— Pat Caddell, speech to Accuracy in Media‘s Conference, Obamanation: A Day of Truth

Note the wild hyperbole, the sky-is-falling dementia, the pounding-the-fist-on-the-table insistence that — at any minute — the Republic will fall apart thanks to the efforts of yellow-bellied “journolists” who carry the President’s water and don’t report how Mitt Romney is really going to steamroll over him come November.

All of which, I’m just guessing, is primarily in service of ensuring the Pat Caddell always has a home — and a paycheck from — Fox News and other reliable right wing media centers that learned long ago there’s more money to be made in telling their audience comforting lies than any disquieting truths.

Caddell contrasts the findings in the Gallup media poll, which shows that only 26% of Republicans have “a great deal/fair amount” of trust in the media with the 58% of Democrats who express the same trust to “prove” that the media is liberally biased. I, on the other hand, would like to suggest an alternate hypothesis: Maybe Democrats aren’t so shit-scared the media is lying to them because they don’t have shrill cunts like Caddell shouting it at them constantly.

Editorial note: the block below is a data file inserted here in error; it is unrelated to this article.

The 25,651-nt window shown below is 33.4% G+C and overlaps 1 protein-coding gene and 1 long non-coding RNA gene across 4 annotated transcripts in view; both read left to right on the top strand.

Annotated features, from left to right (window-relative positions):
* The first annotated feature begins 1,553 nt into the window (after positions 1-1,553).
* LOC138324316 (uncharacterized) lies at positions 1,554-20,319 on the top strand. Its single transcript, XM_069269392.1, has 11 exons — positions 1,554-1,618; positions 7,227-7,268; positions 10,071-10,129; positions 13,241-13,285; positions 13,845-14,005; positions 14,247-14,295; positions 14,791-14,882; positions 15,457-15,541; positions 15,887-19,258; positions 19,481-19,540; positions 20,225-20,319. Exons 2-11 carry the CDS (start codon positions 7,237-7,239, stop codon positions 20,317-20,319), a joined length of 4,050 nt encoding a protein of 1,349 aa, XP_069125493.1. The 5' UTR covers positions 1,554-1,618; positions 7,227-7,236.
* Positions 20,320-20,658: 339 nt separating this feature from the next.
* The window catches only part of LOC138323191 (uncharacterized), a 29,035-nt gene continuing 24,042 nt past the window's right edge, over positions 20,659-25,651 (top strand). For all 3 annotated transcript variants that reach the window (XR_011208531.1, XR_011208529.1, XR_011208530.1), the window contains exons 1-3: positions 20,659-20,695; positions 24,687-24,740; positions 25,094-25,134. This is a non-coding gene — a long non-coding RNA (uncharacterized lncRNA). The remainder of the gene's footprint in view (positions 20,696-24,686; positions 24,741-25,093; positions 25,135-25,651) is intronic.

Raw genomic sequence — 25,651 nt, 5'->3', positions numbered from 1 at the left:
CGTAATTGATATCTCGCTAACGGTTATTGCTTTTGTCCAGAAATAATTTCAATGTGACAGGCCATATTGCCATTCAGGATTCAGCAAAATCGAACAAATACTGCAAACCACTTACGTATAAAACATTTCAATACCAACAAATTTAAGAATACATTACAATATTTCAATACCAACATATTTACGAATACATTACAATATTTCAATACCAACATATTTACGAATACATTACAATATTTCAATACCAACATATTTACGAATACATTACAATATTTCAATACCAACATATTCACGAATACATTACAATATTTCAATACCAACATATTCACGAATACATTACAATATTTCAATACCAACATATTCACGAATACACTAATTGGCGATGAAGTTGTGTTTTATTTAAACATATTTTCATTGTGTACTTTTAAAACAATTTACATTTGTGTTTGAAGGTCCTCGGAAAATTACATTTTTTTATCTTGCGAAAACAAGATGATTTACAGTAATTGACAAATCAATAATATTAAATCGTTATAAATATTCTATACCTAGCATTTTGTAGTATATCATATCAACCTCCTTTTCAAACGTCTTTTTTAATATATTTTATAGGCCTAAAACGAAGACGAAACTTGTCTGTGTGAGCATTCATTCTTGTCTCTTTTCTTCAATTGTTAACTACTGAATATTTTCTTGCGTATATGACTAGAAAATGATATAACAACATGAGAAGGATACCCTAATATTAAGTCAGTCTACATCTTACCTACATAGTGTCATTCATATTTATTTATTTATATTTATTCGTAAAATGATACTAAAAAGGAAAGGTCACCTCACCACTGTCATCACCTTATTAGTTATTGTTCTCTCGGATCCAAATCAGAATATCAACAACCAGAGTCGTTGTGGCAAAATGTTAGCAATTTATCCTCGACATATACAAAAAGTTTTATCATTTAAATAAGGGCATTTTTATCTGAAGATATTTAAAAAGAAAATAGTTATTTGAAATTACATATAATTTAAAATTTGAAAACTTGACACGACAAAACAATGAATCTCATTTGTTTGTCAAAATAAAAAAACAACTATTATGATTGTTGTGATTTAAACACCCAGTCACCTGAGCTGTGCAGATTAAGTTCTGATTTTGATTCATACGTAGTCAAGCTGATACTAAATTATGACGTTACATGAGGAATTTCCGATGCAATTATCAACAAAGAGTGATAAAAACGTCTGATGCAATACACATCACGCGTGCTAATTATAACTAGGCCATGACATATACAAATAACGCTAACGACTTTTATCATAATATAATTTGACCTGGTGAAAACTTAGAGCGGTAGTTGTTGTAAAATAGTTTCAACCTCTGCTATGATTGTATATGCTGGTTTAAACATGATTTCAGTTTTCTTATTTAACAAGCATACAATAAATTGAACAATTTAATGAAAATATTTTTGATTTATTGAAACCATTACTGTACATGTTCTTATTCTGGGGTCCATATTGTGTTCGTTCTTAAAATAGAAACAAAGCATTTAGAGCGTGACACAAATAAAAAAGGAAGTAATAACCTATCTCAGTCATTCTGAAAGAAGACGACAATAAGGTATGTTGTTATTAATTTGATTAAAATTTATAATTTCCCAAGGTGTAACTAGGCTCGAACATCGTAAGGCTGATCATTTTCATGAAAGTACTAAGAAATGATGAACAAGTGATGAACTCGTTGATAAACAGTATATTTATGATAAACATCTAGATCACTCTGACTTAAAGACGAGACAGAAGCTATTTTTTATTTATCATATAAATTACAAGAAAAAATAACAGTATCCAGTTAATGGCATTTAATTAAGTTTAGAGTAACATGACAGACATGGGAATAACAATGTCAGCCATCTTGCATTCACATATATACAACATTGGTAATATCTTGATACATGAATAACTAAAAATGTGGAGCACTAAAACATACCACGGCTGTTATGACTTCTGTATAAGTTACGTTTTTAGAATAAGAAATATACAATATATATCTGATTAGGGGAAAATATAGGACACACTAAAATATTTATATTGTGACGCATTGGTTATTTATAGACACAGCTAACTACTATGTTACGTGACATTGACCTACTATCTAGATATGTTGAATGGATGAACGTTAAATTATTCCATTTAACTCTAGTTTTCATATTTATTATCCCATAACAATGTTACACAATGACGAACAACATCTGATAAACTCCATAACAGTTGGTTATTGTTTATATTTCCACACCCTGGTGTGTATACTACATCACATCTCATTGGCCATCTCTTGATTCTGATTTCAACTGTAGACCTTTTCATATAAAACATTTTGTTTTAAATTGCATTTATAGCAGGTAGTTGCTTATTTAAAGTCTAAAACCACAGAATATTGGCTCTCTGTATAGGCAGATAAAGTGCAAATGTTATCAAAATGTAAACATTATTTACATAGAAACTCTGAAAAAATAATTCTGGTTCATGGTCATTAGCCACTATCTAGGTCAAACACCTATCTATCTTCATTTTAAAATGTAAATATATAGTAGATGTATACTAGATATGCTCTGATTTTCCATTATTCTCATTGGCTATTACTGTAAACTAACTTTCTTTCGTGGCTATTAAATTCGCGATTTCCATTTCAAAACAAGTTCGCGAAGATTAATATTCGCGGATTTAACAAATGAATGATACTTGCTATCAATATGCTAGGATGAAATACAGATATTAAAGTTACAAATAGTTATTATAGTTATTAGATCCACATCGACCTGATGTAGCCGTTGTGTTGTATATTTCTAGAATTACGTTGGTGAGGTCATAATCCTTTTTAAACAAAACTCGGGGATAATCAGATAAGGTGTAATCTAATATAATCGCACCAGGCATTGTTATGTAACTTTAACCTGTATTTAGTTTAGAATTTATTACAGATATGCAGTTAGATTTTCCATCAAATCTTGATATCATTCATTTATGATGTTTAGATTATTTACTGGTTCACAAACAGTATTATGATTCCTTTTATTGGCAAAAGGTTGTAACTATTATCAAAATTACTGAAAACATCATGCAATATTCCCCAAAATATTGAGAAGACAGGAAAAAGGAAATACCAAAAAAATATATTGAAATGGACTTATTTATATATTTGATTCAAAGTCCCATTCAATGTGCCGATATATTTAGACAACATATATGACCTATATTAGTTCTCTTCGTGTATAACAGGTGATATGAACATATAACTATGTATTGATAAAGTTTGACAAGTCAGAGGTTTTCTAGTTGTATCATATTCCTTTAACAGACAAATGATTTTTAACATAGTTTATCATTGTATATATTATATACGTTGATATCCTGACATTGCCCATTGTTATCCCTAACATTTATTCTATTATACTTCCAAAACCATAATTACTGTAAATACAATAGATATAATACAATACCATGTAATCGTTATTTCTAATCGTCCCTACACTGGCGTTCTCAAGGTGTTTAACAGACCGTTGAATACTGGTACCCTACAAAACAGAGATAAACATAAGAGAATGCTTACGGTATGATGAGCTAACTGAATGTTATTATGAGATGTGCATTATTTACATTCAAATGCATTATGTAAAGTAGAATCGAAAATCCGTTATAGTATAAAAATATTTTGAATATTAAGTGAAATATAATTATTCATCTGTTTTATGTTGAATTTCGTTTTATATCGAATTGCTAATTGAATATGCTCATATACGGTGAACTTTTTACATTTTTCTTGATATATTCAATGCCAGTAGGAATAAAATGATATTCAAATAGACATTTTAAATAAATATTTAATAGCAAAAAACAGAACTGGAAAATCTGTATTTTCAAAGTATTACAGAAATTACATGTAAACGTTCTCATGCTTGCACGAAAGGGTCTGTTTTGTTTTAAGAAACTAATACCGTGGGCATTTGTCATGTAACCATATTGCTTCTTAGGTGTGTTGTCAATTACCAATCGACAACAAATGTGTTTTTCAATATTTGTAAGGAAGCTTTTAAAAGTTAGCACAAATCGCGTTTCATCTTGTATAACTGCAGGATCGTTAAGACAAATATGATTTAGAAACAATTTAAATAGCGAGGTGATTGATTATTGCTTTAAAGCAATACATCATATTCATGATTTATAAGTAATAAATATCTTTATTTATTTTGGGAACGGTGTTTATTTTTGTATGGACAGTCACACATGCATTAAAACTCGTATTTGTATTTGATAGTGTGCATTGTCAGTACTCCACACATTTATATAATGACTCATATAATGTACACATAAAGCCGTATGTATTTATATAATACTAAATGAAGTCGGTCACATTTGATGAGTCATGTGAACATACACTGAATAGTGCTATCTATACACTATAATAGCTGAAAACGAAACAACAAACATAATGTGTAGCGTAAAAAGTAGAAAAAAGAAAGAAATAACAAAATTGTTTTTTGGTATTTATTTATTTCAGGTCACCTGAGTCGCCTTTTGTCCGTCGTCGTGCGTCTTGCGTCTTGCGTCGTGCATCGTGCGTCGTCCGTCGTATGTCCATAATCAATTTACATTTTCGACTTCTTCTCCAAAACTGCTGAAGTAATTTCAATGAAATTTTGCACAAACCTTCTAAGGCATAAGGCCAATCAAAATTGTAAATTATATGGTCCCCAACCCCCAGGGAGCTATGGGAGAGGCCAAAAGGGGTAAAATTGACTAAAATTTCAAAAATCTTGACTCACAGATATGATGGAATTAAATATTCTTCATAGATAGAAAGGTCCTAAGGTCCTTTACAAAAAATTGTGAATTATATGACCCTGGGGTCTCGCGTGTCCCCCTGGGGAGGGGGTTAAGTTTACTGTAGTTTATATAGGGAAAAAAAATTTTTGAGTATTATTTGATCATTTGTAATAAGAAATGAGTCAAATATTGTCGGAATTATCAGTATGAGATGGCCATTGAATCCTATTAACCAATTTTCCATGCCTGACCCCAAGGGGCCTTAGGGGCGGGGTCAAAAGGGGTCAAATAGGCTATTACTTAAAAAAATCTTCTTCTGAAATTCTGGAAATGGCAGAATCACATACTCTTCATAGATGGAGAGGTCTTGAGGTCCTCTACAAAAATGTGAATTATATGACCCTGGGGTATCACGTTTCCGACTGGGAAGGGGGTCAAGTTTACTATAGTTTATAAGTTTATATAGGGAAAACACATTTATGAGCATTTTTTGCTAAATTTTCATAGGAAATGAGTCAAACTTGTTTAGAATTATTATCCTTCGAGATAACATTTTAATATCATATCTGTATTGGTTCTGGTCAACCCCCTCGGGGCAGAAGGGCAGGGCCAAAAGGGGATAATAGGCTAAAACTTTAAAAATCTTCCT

Here’s a collection of headlines from just this past week to underscore the point:

1. “Bogus Polls and Declining Dem Registrations,” Powerline Blog
2. “The Media’s Fatal Slide Continues,” Washington Times
3. “Democrat Delusions Driving Pro-Obama Polls,” Washington Examiner
4. “Juiced Media Polls: The Newest Negative Ad,” Big Government
5. “Is This The Most Corrupt Press In History?,” National Review Online

Lest I be accused of being a partisan hack, let me point out: I’ve seen headlines that similarly constructed alternate realities and boggled my head from leftwing journalists — EJ Dionne sticks out in my mind — before, as well. In the last forty-five days before the 2010 midterms, many Democratic talking heads and pundits were clinging to the idea that the coming battering of Democrats in the midterms wasn’t going to happen.